Optical Society of America
Researchers present new approach that may lead to possible cure for myopia at Frontiers in Optics 2012
WASHINGTON, Oct. 2—Nearsightedness, or myopia, affects more than 40 percent of people in the U.S. and up to 90 percent of children in some parts of Asia. The problem begins in childhood and often progresses with age. Standard prescription lenses can correct the defocus but do not cure nearsightedness, and do not slow progression rates as children grow. But recent experimental work by biomedical scientist David Troilo and colleagues at the State University of New York (SUNY) College of Optometry in New York City supports the development of a potential cure for myopia by using specialty contact lenses that coax the eye to grow in a way that can correct nearsighted vision while reducing myopia progression. Troilo will describe his findings at the Optical Society's (OSA) Annual Meeting, Frontiers in Optics (FiO) 2012, taking place Oct. 14 in Rochester, N.Y.
Myopia develops when the eye is too long, making it difficult to focus light from distant objects on the retina. Glasses or contact lenses that correct the defocus on the main visual axis can create a slight degree of farsightedness in the peripheral retina, Troilo says. The peripheral farsightedness may worsen myopia because as children grow, the eye grows to move the retina to where the light is focused, naturally lengthening the eye even further.
Troilo has shown that specially designed contact lenses that alter how light is focused in the peripheral retina can induce changes in growth that help reshape the eye in the desired way. The experimental lenses use different focal powers within a single lens: either alternating focal powers across the lens, or confined to the outer edge. Experiments with the new lenses found that they changed eye growth and refractive state, or focus, in a predictable way. The lenses successfully reduced the elongation of the eye that causes myopia progression.
Several contact lens designs may soon be available to help eye doctors manage the progression of myopia in children, Troilo says. Presentation FW1C.1 "Optical Approaches for Controlling Myopia Progression: Evidence from Experimental Models" takes place Wednesday, Oct. 17 at 8 a.m. EDT at the Rochester Riverside Convention Center.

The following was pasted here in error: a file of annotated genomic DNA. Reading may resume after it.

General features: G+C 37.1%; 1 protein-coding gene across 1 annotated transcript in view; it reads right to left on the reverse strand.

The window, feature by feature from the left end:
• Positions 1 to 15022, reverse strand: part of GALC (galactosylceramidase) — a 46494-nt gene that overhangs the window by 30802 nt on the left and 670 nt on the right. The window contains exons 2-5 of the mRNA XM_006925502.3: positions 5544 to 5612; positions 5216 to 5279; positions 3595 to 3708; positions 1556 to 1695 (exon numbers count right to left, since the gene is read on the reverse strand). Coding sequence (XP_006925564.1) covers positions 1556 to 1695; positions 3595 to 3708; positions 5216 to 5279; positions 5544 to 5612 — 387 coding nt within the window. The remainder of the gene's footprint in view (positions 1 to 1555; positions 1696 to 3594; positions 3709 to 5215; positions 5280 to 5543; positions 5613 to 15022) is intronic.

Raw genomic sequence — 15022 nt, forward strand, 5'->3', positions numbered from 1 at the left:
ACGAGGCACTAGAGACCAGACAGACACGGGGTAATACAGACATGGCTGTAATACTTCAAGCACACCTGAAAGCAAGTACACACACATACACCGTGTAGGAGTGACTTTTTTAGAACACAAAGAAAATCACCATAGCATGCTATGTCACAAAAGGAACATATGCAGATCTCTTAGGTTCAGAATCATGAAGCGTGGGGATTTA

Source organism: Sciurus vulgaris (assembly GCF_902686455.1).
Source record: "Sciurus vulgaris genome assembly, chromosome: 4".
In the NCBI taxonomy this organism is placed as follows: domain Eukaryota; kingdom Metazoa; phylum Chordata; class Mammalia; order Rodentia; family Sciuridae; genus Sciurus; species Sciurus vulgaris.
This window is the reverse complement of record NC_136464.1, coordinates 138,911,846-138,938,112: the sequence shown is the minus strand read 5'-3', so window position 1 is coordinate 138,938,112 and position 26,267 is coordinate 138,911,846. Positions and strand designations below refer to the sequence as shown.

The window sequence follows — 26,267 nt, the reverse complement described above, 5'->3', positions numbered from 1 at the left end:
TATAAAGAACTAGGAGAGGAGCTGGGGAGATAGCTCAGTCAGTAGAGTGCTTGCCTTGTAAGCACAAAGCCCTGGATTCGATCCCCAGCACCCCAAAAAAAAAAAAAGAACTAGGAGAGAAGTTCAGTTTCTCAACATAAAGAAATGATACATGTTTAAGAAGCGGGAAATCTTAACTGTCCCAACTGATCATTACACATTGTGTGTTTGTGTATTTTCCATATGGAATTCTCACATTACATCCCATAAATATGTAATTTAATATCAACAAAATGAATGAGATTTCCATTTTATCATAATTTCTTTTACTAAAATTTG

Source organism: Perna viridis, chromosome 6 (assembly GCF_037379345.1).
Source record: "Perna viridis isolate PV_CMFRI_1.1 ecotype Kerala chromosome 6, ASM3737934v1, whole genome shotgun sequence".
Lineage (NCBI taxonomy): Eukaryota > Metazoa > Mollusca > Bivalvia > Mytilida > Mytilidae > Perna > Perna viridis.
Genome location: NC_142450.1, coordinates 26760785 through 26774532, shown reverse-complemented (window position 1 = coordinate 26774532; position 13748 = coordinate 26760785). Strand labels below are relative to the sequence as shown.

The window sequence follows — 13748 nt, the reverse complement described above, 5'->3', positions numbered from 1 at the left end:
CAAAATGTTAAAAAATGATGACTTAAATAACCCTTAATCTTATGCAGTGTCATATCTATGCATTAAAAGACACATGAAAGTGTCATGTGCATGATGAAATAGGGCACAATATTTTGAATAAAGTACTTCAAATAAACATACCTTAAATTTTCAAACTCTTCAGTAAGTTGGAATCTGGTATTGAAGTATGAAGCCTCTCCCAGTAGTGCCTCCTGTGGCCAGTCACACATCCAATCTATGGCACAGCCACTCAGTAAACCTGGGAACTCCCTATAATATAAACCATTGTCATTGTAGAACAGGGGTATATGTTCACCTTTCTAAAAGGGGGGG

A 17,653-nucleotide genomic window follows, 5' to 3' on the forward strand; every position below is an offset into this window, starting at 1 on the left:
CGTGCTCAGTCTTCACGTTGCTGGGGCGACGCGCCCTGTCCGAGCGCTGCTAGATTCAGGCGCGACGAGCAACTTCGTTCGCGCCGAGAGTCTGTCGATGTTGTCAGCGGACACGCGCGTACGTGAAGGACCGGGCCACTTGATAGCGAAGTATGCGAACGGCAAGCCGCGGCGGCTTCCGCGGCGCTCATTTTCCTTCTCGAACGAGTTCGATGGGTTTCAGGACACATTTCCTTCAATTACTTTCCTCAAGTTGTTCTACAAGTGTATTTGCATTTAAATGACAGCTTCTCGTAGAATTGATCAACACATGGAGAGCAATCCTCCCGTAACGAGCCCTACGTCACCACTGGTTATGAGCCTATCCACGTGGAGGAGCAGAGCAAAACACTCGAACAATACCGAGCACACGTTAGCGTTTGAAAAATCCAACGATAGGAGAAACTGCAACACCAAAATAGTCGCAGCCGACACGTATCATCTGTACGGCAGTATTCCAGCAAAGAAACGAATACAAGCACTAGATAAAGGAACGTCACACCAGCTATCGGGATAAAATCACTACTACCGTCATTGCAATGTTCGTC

About the Meeting
Frontiers in Optics (FiO) 2012 is the Optical Society's (OSA) 96th Annual Meeting and is being held together with Laser Science XXVIII, the annual meeting of the American Physical Society (APS) Division of Laser Science (DLS). The two meetings unite the OSA and APS communities for five days of quality, cutting-edge presentations, fascinating invited speakers and a variety of special events spanning a broad range of topics in optics and photonics—the science of light—across the disciplines of physics, biology and chemistry. FiO 2012 will also offer a number of Short Courses designed to increase participants' knowledge of a specific subject in the optical sciences while offering the experience of insightful teachers. An exhibit floor featuring leading optics companies will further enhance the meeting. More information at www.FrontiersinOptics.org.
Uniting more than 180,000 professionals from 175 countries, the Optical Society (OSA) brings together the global optics community through its programs and initiatives. Since 1916 OSA has worked to advance the common interests of the field, providing educational resources to the scientists, engineers and business leaders who work in the field by promoting the science of light and the advanced technologies made possible by optics and photonics. OSA publications, events, technical groups and programs foster optics knowledge and scientific collaboration among all those with an interest in optics and photonics. For more information, visit www.osa.org.